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The holiday in his eye.

Richard Ford The Lay of the Land. Knopf, 496 pages, $26.95

As Ralph Waldo Emerson wrote in "Manners" in 1844:
 I have seen an individual whose manners,
 though wholly within the conventions of
 elegant society, were never learned there, but
 were original and commanding ... one who
 did not need the aid of a court-suit, but
 carried the holiday in his eye ... who shook
 off the captivity of etiquette, with happy,
 spirited bearing, good-natured and free as
 Robin Hood; yet with the port of an emperor,
 if need be,--calm, serious, and fit to stand the
 gaze of millions.


These words describe Richard Ford's character. That's not to say his temperament: He may be touchy, petulant, egomaniacal, fit to stand nobody's gaze. He did, after all, spit in Colson Whitehead's face in payback for a hostile review. Ford's wife shot up a book by Alice Hoffman after she criticized Ford's Sportswriter in The New York Times. Ford sent the pulped fiction to Hoffman's editor. "I don't read my reviews anymore," he's said.

Dr. Johnson remarked that a writer "places himself uncalled before the tribunal of criticism, and solicits fame at the hazard of disgrace." Ford shouldn't think himself beyond the reach of that tribunal--but let a guy go nuts from time to time. Nobody's perfect, and that's the cliche that comes to mind when thinking about Ford's character: Frank Bascombe, hero of the trilogy comprising The Sportswriter (1986), Independence Day (1995), and, late last year, The Lay of the Land.

Bascombe is a rare achievement in contemporary fiction. He isn't a blueprint for the casting director. He isn't a blameless, easygoing surrogate for his creator, inviting affection and praise even when he does wrong. Much of his life is enviable, but every bit as much of it is a painful and humiliating disaster. Yet he has no patience for pessimistic gloom. He's a complicated man, a piece of work, and most every word out of his mouth rings refreshingly true, whether or not we always like what he has to say--which we don't. Bascombe can be impatient or self-centered or pompous on one page and great-spirited on the next. Ford isn't out to make him merely likeable; to make him real, at once unusual and recognizable, is more difficult and vastly more rewarding.

When Frank introduced himself to readers in 1986, he'd been first a sort-of successful short story writer and then a very successful writer for a magazine like Sports Illustrated (actually, the defunct Inside Sports, but one shouldn't make too much of any similarities between Frank and Ford himself). He'd already endured a lifetime's share of agony: One son, Ralph, dead to Reye's Syndrome, and a wife, known to us only as X, lost to divorce and a host of Frank's moral and emotional failures.

In The Sportswriter, we're anchored to the commonplace by the fact that it's Easter weekend. Each Bascombe book hinges on a holiday--Easter, the Fourth, Thanksgiving--but this is no gimmick. Holidays are times we remember; they're times when family and friends (and pests and enemies) are around, when things happen. Ford's books are stuffed with events, and these take on shape and significance whether they're big or small, violent or subtle.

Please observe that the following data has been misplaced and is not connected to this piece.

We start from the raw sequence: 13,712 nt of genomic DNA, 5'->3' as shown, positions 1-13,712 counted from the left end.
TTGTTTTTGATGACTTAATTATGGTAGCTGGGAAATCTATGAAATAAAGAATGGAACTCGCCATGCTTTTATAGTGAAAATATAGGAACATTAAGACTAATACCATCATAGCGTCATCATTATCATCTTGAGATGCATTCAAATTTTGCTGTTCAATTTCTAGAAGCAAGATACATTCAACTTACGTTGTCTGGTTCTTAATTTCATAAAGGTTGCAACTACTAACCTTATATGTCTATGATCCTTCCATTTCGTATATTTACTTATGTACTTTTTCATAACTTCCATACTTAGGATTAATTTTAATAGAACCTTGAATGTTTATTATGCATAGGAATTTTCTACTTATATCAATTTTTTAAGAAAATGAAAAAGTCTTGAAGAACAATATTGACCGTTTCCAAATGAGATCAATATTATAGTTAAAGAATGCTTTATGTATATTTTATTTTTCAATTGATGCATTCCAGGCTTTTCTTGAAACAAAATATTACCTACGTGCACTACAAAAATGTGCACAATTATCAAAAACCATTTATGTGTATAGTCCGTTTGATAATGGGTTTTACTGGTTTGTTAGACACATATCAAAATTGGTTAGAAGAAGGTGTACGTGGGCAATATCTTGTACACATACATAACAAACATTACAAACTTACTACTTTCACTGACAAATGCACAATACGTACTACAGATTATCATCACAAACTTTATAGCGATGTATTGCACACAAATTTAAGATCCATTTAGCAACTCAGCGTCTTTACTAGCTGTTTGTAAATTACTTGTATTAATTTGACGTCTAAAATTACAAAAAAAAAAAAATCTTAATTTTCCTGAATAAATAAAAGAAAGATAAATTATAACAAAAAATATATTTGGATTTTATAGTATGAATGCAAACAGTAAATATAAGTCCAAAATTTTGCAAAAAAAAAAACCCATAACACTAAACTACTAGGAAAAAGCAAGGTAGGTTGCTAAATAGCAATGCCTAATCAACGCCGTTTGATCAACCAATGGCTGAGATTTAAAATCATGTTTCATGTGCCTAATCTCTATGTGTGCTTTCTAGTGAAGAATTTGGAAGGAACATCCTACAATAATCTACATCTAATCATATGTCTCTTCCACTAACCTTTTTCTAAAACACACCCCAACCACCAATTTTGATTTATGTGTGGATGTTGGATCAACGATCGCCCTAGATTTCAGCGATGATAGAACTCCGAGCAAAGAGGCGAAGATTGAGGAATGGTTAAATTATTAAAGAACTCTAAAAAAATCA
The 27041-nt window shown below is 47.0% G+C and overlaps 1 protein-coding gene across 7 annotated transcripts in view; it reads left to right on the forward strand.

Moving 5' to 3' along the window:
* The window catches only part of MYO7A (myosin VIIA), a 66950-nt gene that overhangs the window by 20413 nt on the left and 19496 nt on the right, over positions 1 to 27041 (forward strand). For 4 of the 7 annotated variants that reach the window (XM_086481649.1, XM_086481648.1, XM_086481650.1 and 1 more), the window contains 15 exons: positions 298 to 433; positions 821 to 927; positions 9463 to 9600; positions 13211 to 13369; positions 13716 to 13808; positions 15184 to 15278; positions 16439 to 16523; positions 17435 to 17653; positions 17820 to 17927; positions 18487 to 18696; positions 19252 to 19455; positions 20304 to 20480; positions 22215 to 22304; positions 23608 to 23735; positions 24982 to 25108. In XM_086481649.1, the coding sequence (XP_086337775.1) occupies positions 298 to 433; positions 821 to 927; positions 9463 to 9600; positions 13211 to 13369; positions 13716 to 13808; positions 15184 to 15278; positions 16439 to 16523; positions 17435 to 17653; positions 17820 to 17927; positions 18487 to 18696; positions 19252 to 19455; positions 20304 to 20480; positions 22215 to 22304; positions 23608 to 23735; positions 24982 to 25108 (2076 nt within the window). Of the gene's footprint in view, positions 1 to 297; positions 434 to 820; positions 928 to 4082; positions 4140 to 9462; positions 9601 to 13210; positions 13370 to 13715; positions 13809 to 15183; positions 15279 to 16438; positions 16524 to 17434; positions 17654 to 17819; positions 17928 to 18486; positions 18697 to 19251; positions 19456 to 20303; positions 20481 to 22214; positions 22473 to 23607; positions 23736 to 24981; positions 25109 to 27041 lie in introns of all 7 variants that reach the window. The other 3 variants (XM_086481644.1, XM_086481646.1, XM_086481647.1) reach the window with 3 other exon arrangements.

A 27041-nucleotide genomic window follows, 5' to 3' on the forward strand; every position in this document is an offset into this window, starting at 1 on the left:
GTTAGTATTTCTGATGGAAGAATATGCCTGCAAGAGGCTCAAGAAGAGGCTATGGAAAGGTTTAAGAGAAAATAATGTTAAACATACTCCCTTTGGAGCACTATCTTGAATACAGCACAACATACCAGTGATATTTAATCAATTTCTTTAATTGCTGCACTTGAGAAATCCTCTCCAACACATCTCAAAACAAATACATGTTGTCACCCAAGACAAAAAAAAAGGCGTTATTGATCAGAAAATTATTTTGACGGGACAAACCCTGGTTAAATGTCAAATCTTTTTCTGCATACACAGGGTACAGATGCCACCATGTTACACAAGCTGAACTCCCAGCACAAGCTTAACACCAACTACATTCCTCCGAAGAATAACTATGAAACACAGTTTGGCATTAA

Ford excels at the small bordering on minutiae. Bascombe's surroundings--New York, New Jersey, Connecticut--are rendered with obsessive thoroughness. This can bog down the narrative, but it can also add a topographical richness that many novels lack. In Independence Day, a stop at the Vince Lombardi Rest Area on the New Jersey Turnpike yields this:
 The "Vince" is a little red-brick Colonial
 Williamsburg-looking pavilion, whose parking
 lot this midnight is hopping with cars,
 tour buses, motor homes, pickups--all my
 adversaries from the turnpike--their passengers
 and drivers trooping dazedly inside
 through a scattering of sea gulls and under the
 woozy orange lights, toting diaper bags, thermoses
 and in-car trash receptacles, their minds
 fixed on sacks of Roy Rogers burgers, Giants
 novelty items, joke condoms, with a quick exit
 peep at the Vince memorabilia collection from
 the great man's glory, days on the "Six Blocks
 of Granite," later as win-or-die Packer headman
 and later still as elder statesman of the
 resurgent Skins (when pride still mattered).


We've been here a dozen times before, but it's different with your eyes open. Sometimes writing what you know works just fine.

To say that the books are like life would be a cliche were it not so easy to say why lesser books are so unlike life. For starters, consider the dialogue. Bad dialogue can be torture, like listening to a Japanese noise-rock album: Do they really expect me to bur this? But when Ford's characters speak, we believe it, and we're engaged:

"Okay, here's the thing," she says, gone totally businesslike. "We need to get him down to Oneonta pretty fast."

"What's wrong with him?" I say this too loudly, terrified she's about to say his brain has been rendered useless.

"Well, what--did he like get hit with a baseball?" She clicks her walkie-talkie trigger, making it produce a scratchy static sound.

"Yes," I say. "He forgot his helmet."